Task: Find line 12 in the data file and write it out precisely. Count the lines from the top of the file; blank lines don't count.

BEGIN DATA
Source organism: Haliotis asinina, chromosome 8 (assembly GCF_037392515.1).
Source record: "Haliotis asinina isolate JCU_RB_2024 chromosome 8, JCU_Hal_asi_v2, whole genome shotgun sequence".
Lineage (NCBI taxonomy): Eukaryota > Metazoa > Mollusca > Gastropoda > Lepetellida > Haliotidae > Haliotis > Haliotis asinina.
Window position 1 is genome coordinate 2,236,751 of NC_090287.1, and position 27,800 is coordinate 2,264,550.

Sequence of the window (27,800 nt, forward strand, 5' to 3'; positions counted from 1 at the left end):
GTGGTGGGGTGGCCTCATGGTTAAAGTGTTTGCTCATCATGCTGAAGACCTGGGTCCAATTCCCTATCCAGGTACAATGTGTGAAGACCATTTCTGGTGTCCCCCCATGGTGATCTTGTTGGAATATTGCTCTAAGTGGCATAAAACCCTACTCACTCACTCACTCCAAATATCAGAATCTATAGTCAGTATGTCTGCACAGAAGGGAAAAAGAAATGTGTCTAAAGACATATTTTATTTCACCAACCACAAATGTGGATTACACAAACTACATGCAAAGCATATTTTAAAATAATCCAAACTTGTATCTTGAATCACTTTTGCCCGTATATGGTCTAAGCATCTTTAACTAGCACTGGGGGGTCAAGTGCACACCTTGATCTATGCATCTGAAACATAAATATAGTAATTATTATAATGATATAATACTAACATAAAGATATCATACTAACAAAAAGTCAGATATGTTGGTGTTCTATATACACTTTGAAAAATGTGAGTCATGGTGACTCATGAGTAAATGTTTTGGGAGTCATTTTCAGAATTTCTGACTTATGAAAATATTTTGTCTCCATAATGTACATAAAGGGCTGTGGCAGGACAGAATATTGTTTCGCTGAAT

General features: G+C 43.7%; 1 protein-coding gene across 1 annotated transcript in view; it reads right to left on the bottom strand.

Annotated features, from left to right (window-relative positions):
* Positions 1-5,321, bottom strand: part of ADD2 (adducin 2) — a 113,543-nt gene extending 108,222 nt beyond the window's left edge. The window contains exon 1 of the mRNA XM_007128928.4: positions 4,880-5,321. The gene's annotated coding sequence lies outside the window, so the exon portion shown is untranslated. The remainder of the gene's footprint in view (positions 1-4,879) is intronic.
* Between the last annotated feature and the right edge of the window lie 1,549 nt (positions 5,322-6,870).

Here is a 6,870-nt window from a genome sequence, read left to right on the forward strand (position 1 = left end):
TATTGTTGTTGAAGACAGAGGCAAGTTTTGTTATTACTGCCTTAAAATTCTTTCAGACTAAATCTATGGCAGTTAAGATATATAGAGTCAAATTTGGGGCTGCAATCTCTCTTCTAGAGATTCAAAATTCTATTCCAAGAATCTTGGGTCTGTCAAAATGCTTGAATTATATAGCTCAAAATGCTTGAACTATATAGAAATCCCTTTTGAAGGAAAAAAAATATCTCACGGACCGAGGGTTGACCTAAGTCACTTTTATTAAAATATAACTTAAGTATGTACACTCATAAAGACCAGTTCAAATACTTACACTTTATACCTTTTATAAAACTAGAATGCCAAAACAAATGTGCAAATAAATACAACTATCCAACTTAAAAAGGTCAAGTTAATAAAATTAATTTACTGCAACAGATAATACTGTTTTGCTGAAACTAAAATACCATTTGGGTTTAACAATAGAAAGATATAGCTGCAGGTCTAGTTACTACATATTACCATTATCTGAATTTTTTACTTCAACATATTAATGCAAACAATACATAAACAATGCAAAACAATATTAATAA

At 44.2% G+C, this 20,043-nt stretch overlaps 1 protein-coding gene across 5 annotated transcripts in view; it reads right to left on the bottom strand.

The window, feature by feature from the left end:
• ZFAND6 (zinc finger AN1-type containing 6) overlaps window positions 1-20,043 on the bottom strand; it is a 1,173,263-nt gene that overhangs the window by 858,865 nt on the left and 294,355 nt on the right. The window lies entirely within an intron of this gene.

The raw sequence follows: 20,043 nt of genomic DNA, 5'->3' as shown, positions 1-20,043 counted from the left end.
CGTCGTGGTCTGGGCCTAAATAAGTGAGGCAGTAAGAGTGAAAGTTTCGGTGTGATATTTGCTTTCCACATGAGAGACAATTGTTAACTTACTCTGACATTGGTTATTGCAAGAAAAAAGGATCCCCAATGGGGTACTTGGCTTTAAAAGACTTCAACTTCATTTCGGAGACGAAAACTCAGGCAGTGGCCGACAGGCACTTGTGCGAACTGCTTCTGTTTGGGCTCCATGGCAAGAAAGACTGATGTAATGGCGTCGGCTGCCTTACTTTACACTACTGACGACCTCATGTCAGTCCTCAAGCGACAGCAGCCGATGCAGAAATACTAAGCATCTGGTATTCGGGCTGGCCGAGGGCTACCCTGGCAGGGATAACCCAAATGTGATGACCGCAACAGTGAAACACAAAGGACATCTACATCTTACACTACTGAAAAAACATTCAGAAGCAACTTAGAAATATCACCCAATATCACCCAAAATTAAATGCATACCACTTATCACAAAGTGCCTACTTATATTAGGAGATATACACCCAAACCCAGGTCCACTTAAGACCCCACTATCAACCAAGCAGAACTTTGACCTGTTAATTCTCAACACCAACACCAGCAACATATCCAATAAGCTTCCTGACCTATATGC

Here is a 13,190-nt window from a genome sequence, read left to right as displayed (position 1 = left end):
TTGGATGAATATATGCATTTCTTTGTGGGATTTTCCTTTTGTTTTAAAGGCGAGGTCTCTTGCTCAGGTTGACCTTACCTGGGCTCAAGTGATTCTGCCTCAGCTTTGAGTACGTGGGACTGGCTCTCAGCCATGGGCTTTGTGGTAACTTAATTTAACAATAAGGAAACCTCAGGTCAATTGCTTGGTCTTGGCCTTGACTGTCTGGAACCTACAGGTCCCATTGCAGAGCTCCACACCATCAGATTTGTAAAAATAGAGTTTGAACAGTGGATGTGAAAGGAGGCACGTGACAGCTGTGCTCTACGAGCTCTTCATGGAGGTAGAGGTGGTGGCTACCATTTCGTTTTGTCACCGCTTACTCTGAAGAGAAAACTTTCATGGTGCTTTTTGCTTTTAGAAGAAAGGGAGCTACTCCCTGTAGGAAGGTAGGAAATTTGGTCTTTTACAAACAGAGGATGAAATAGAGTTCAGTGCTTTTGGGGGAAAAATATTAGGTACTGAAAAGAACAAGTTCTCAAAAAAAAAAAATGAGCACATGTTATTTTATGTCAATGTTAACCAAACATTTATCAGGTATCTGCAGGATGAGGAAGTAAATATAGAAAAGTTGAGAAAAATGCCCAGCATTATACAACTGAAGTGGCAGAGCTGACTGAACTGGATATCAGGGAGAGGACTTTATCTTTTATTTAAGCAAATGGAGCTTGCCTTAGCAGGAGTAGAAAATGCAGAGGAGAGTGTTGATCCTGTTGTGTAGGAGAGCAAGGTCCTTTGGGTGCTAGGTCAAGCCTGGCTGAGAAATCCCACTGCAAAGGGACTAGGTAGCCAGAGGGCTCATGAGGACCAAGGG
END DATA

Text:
TATTGTTGTTGAAGACAGAGGCAAGTTTTGTTATTACTGCCTTAAAATTCTTTCAGACTAAATCTATGGCAGTTAAGATATATAGAGTCAAATTTGGGGCTGCAATCTCTCTTCTAGAGATTCAAAATTCTATTCCAAGAATCTTGGGTCTGTCAAAATGCTTGAATTATATAGCTCAAAATGCTTGAACTATATAGAAATCCCTTTTGAAGGAAAAAAAATATCTCACGGACCGAGGGTTGACCTAAGTCACTTTTATTAAAATATAACTTAAGTATGTACACTCATAAAGACCAGTTCAAATACTTACACTTTATACCTTTTATAAAACTAGAATGCCAAAACAAATGTGCAAATAAATACAACTATCCAACTTAAAAAGGTCAAGTTAATAAAATTAATTTACTGCAACAGATAATACTGTTTTGCTGAAACTAAAATACCATTTGGGTTTAACAATAGAAAGATATAGCTGCAGGTCTAGTTACTACATATTACCATTATCTGAATTTTTTACTTCAACATATTAATGCAAACAATACATAAACAATGCAAAACAATATTAATAA